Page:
Grindbygg - Norwegian 'Trestle Frame' Timber Framing
Did the Vikings build timber frames? Yes, as a matter of fact, they did. Join a 3,000-year-old tradition and take up your tools to try Grindbygg-style timber-framing. It's the oldest construction method known in Norway, and archeological evidence suggests the style was in common use in the Viking era (790-1066 AD). Up until the early 20th century, Grindbygg frames were common in western Norway as unheated outbuildings: barns, boathouses and storehouses. Recently there has been renewed interest in preserving this building technique and there are numerous builders in western Norway constructing Grindbygg frames, mostly for outbuildings and carports. The basic form of a Grindbygg frame is similar to many European and American timber frames: posts held together by tie beams and topped by wall plates supporting common rafters. Yet there are no mortises or tenons. The tie beam sits in a slot cut into the top of the post – a bridle joint. The “plate” sits on the tie beam and against the top of the post. All the bracing is let into the sides of the wall timbers and pegged. Braces are commonly made from naturally curved birch or root knees.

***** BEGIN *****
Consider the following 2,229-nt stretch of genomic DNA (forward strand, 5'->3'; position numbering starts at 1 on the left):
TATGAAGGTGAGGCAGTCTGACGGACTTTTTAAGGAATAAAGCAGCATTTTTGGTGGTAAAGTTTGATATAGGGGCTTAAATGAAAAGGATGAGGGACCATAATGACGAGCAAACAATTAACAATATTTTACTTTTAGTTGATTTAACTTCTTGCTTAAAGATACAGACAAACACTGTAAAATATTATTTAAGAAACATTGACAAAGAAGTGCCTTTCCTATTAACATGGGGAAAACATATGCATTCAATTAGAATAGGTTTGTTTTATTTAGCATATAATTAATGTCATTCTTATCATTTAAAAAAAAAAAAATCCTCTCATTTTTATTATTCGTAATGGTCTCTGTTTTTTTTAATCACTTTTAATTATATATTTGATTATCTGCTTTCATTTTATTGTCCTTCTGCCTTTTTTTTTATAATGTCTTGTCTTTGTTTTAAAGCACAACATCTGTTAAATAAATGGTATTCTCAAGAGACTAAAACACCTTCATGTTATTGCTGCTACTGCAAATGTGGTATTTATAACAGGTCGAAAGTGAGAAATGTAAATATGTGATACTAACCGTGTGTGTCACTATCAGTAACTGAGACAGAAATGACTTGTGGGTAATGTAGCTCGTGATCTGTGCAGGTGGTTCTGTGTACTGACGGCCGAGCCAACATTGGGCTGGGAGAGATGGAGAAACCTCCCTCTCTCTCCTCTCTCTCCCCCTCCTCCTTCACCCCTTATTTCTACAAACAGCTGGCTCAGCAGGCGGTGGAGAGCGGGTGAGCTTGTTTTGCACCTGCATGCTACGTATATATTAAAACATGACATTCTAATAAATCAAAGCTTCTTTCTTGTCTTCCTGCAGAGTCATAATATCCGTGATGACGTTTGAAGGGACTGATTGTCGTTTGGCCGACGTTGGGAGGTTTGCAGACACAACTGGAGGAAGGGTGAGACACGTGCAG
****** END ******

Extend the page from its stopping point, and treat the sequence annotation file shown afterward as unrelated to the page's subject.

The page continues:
Length: 6 Days